Knollys and his Church excommunicated Larkham and his adherents, and a tumult arose in the community that brought no great honor to either side. One of the things that drove Knollys out of the English Church, says Wilson, was his scruple against 'the cross in baptism, etc., and he objected to the admission of notoriously wicked persons to the Lord's Supper.' His refusal to take immoral persons into the Church, and to baptize children, 'any offered' as Larkham did, implies that he believed in personal regeneration as a qualification for membership, but not necessarily that he rejected infant baptism entirely, as he might have thought, with John Robinson, that the children of believers only should be christened. Indeed, it is quite probable that he did not then reject infant baptism altogether, for on March 23d, 1640, we find him bearing letters from the Dover to the Boston Church, asking advice about the scruples of the former Church as to whether they should have any fellowship with excommunicated persons, 'except in the sacrament of the Lord's Supper?' In their answer the Boston Church calls them 'godly brethren, who came from the Church of Dover,' and tells them that the excommunicated might be present at preaching or prayers, and other ordinances of the Church, but not at the Supper. To this Knollys replied: 'It is desired by our Church that the elders of this Church would certify their judgments by letter.' All of which is inconsistent with the idea that either he or his Church were Baptists at that time, while seeking the advice of a Congregational Church. Nor, had they been Baptists, should we have found Knollys first writing from Dover to friends in London, complaining that the government of the Bay was 'worse than a high commission,' and then sending, July, 1639, a retraction to Winthrop, and afterward, February 20th, 1640, making a public confession, in a lecture delivered before the elders and magistrates of New Hampshire, that he had slandered the Bay government. In fact, this body would not have heard a lecture from a Baptist. [Felt, ii, pp. 449,399,448] All the power of England could not have compelled him to humble himself thus ten years later. Baptist principles had clearly begun to work their way into his mind in Dover, and on his return to London the work was completed. For a time he kept school in his own house on Great Tower Hill; then he was chosen master of a free school in St. Mary Axe, where in one year he had one hundred and fifty-six scholars; after which lie went into the Parliament army to preach to the soldiers. When Episcopacy was laid aside he preached again in the parish churches, till the Presbyterians began to persecute him. This brought out his Baptist sentiments, which he avowed with great boldness when preaching one day in Bow Church, Cheapside.
There his attack on infant baptism was so strong that, on a warrant, he was thrown into prison. As in the case of Clarke and Holmes. we have no account of his baptism, but we find him immersing Henry Jesse in June, 1645, and in the same year he formed a Baptist Church at Great St. Helenas, London, where he preached to a thousand people, and became one of the noblest heroes that ever proclaimed the Baptist faith; probably New England having more to do in making him what he was as a Baptist than Old England. [Wilson, Hist. Dissenting Chs; Evans's Eng. Baptists, ii, 131] This agrees with Evans, who, speaking of Knollys becoming a Baptist, says of him: 'Knollys, some years before, had fled from the fierce anger of the hierarchy to the wilds of the New World, but had now returned.' By some means a little Baptist leaven had found its way to Weymouth, Mass., in 1639. Robert Lenthal was to be settled there as pastor, when it was discovered that he held that 'all the requisite for Church membership should be baptism,' whatever this might mean. He, therefore, with several others, attempted to collect a Church, and got many subscribers to a paper with this in view. They were summoned before the Court in Boston, March 13th, 1639, when John Smith was fined twenty pounds, and committed during the pleasure of the Court; Richard Sylvester was disfranchised, and fined forty shillings; Ambrose Morion was fined ten pounds; John Spur, twenty pounds; James Brittane was sentenced to be whipped eleven stripes, because he could not pay his fine; and Lenthal was required to appear at the next Court. He went to Rhode Island, and we find him there with Clarke. It is hard to understand exactly what his views were, but the 'Massachusetts Records' say he held 'that only baptism was the door of entrance into the visible Church,' such a Church 'as all baptized ones might communicate in,' which looks like adult baptism.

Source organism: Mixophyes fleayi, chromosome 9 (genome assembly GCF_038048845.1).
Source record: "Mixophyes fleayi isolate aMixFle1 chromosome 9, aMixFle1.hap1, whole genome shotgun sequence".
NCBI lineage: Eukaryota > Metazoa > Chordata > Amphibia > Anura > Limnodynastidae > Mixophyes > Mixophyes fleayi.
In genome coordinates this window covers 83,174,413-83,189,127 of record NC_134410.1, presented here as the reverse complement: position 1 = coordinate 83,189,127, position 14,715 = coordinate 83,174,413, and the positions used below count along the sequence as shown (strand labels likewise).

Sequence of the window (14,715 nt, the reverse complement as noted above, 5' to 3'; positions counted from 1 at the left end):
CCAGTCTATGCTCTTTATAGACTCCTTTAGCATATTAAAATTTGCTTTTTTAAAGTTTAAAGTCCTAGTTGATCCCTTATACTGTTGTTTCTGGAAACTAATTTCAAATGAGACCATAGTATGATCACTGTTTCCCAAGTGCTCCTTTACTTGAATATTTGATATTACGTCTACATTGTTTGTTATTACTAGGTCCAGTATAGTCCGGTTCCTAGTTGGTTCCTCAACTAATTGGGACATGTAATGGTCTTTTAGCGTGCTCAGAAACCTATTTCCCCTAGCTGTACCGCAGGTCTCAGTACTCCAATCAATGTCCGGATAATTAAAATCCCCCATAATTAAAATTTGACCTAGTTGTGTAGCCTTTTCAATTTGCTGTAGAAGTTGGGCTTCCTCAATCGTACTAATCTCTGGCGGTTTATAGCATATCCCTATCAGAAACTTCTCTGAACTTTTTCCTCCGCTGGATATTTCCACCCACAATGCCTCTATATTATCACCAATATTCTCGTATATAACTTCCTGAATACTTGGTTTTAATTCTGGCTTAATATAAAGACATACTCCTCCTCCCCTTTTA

JOHN MILES AND THE BAPTIST CHURCH AT SWANSEA, MASS. So far as is known Miles was the first Welsh Baptist minister who ever crossed the Atlantic. He was born in 1621, at Newton, near the junction of the historic rivers, Olchon and Escle. He matriculated at Brasenose College, Oxford, March 11th, 1636, and is on record as 'a minister of the Gospel ' in 1649, in which year he formed the first Strict Communion Church at Ilsten, near Swanzea, Wales (so spelled at that time, according to Thomas), now Swansea. His love of truth, his art in organization, together with his perseverance and courage, soon made him a leader in the denomination; and in 1651 we find him representing the Welsh Baptists at the Minister's Meeting in London. Persecution soon selected him as one of its first victims, and when the cruel Act of Uniformity, 1662, ejected two thousand ministers, and opened all sorts of new sufferings to God's servants, he, with a large number of his Church, removed to America, carrying their Church records with them, which are still preserved. They settled at Wannamoiset, then within the bounds of Rehoboth, but afterward, 1667, called Swansea, and but ten miles from Providence, though in the Plymouth Colony.